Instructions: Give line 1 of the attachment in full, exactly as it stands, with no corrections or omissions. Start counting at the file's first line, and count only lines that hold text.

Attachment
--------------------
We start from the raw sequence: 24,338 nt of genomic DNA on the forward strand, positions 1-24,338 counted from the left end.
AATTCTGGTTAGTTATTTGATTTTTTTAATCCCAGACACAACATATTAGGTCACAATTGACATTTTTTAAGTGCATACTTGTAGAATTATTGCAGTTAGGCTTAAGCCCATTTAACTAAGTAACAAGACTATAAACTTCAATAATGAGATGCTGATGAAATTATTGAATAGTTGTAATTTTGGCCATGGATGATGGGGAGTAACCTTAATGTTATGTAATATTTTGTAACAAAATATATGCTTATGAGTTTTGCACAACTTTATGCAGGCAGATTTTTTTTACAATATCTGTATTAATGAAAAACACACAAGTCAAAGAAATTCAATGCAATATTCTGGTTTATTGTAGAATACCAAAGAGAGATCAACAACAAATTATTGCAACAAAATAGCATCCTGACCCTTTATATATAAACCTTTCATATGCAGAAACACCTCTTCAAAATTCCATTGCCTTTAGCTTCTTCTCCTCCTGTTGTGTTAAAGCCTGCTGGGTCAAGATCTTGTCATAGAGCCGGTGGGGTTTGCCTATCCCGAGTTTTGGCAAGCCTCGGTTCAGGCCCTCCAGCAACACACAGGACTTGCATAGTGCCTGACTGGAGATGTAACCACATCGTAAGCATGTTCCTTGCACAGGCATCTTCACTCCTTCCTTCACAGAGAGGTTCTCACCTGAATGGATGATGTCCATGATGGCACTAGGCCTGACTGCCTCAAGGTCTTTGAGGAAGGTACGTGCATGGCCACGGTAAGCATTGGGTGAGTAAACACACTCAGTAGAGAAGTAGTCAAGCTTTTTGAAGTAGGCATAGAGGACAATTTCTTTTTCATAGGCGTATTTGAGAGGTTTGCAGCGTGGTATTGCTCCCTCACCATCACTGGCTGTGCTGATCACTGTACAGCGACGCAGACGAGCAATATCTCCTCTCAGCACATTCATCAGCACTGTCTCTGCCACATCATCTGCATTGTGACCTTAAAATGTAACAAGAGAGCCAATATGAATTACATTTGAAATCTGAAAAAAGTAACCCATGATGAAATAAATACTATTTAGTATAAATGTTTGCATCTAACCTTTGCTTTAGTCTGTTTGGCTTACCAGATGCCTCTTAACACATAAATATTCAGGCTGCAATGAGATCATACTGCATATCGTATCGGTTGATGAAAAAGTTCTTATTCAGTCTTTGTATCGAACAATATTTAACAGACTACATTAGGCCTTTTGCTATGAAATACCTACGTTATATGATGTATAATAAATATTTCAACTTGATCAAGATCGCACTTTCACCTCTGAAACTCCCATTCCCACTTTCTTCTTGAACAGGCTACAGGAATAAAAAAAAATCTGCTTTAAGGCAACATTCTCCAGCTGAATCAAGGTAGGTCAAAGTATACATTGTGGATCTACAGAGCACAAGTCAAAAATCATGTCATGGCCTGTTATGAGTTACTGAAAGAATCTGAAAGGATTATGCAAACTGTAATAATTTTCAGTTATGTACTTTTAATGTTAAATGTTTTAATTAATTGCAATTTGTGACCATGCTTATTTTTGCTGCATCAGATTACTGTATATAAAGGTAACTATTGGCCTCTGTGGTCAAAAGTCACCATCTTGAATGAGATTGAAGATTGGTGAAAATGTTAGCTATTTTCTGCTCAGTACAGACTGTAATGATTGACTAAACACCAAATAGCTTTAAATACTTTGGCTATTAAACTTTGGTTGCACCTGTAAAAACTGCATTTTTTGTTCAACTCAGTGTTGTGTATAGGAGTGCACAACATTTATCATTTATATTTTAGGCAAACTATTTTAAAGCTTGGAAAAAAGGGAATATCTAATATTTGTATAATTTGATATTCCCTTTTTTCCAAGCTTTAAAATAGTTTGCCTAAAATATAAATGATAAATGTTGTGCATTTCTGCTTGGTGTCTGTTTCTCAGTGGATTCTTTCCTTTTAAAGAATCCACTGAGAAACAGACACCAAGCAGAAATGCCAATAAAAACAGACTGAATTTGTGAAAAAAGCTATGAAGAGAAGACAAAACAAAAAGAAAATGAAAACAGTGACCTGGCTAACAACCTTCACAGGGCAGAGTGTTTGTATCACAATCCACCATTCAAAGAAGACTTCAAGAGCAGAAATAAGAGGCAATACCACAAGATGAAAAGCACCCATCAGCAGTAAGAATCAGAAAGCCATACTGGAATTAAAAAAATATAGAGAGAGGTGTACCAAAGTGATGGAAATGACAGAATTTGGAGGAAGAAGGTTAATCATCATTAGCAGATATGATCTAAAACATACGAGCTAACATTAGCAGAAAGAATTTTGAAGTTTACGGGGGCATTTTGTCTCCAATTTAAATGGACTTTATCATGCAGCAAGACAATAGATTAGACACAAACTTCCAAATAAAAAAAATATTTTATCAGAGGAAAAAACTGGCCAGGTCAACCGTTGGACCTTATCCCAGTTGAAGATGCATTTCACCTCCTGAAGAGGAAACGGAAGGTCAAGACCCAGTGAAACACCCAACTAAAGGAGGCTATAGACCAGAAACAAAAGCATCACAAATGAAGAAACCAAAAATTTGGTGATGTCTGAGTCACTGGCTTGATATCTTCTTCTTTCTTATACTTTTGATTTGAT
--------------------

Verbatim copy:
We start from the raw sequence: 24,338 nt of genomic DNA on the forward strand, positions 1-24,338 counted from the left end.